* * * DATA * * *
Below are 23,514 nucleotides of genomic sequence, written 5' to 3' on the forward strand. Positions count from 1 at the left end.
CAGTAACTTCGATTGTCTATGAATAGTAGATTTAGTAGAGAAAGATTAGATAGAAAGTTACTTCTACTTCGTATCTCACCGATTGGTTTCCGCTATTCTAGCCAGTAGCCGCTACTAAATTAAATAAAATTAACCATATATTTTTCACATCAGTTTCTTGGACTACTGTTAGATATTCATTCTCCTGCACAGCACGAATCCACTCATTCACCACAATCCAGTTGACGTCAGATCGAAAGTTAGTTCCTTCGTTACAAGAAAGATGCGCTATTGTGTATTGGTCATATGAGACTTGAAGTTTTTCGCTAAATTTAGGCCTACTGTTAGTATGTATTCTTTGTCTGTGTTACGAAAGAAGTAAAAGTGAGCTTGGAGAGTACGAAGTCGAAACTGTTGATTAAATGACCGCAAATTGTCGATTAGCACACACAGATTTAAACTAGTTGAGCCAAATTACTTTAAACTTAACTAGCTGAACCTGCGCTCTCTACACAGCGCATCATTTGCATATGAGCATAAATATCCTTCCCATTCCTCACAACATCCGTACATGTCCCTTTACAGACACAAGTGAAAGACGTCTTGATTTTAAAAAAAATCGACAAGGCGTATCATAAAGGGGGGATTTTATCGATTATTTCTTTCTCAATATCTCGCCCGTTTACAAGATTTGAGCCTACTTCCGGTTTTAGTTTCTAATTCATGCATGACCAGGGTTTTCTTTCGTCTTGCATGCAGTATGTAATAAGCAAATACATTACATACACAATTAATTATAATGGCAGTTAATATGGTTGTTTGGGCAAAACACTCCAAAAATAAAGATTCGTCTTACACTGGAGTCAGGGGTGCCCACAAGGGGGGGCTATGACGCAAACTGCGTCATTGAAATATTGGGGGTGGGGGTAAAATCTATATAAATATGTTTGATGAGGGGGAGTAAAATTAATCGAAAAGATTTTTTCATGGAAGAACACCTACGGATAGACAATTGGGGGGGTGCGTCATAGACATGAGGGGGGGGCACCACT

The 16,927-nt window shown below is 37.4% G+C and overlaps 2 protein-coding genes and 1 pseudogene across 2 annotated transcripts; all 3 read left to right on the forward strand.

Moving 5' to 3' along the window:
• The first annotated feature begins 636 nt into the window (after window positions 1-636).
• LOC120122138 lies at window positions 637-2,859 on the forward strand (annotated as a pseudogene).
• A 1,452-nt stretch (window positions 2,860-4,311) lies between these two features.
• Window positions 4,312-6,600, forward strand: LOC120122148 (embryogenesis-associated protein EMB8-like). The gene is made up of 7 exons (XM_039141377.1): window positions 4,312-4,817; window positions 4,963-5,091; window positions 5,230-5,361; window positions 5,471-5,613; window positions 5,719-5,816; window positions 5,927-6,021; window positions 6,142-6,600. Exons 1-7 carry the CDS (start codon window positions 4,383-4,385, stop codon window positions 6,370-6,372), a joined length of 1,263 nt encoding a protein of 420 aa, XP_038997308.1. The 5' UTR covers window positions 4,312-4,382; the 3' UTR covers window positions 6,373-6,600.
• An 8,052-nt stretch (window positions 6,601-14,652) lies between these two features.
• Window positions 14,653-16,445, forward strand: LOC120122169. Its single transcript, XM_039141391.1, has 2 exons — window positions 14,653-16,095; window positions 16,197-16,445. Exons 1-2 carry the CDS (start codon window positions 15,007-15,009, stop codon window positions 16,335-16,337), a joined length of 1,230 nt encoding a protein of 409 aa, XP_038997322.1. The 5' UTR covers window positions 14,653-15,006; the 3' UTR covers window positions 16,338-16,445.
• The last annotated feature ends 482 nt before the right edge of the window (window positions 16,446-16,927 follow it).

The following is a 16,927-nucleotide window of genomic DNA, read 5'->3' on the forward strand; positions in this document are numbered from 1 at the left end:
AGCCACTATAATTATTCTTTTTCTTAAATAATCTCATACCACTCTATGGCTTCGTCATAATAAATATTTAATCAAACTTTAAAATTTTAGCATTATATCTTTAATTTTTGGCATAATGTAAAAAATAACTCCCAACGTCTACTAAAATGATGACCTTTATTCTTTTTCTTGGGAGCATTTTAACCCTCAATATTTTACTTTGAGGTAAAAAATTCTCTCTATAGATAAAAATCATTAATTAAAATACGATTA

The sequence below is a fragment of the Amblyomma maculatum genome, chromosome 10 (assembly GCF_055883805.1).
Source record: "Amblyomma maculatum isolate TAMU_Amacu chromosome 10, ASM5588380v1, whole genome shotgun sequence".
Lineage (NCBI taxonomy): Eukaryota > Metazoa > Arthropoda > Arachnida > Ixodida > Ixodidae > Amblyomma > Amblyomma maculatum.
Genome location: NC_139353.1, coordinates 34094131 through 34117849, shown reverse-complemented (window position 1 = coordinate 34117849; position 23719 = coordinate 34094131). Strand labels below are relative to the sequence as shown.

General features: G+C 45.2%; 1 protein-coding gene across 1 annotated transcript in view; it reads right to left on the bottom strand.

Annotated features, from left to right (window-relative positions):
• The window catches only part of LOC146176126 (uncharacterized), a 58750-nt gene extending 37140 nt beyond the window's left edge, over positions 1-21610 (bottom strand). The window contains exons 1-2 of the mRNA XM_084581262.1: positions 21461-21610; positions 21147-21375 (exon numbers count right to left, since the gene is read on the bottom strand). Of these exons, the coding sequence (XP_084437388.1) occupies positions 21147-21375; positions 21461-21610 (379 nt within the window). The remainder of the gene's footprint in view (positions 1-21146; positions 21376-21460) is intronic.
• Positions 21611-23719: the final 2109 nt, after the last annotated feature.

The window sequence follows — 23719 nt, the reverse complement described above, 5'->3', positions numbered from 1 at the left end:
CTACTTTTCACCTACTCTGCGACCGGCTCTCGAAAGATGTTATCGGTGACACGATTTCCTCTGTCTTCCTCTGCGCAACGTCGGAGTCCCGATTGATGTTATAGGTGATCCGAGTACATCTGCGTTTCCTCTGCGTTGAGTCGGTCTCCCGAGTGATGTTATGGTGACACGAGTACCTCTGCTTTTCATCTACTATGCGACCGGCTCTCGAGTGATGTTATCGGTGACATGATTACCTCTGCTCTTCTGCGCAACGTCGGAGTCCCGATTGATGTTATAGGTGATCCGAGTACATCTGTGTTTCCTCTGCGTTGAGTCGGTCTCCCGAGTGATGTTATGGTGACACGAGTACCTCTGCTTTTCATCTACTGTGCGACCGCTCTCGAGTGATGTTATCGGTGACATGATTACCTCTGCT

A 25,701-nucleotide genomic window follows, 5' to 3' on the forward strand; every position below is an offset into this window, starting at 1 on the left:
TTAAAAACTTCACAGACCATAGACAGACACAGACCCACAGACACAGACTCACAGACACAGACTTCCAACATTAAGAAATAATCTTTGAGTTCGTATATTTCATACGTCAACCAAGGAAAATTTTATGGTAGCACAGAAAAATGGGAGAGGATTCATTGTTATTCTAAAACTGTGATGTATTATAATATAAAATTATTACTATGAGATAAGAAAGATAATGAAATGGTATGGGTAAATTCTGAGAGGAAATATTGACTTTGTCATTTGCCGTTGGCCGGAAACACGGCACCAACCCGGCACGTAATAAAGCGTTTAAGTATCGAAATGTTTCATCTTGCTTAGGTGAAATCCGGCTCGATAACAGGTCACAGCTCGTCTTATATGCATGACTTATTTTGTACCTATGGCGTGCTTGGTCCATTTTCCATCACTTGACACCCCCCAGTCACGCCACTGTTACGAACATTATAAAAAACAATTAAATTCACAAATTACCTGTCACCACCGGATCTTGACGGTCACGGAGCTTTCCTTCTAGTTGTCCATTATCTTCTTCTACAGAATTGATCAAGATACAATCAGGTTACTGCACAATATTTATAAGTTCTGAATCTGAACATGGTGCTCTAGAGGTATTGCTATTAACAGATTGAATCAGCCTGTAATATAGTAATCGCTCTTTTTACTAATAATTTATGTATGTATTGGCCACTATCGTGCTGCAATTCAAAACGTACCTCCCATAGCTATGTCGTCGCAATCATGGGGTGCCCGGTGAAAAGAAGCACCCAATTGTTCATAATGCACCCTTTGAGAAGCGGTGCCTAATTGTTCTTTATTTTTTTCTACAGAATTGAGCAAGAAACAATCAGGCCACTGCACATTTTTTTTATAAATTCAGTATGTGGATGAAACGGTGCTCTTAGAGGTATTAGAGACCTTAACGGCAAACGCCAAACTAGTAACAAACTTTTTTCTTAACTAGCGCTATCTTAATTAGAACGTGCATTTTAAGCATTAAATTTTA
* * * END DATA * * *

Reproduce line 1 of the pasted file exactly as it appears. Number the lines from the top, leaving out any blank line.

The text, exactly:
Below are 23,514 nucleotides of genomic sequence, written 5' to 3' on the forward strand. Positions count from 1 at the left end.